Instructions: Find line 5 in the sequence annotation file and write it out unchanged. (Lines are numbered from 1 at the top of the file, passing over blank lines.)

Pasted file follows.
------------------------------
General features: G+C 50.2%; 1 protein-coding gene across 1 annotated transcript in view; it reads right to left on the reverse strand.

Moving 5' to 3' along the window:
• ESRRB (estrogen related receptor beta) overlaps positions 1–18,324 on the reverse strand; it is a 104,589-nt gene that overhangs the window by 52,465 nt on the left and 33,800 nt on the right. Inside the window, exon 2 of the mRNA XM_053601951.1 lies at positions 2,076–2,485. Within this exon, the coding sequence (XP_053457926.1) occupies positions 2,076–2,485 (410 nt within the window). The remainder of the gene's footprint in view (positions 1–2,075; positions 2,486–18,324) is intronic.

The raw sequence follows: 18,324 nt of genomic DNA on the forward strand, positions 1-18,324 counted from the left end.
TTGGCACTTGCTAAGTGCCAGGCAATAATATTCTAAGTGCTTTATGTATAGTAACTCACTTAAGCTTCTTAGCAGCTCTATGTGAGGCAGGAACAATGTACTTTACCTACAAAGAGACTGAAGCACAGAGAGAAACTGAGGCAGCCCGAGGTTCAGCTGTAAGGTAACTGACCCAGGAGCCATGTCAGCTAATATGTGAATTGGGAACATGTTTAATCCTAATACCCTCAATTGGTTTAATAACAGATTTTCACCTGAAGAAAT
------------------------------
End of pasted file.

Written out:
TTGGCACTTGCTAAGTGCCAGGCAATAATATTCTAAGTGCTTTATGTATAGTAACTCACTTAAGCTTCTTAGCAGCTCTATGTGAGGCAGGAACAATGTACTTTACCTACAAAGAGACTGAAGCACAGAGAGAAACTGAGGCAGCCCGAGGTTCAGCTGTAAGGTAACTGACCCAGGAGCCATGTCAGCTAATATGTGAATTGGGAACATGTTTAATCCTAATACCCTCAATTGGTTTAATAACAGATTTTCACCTGAAGAAAT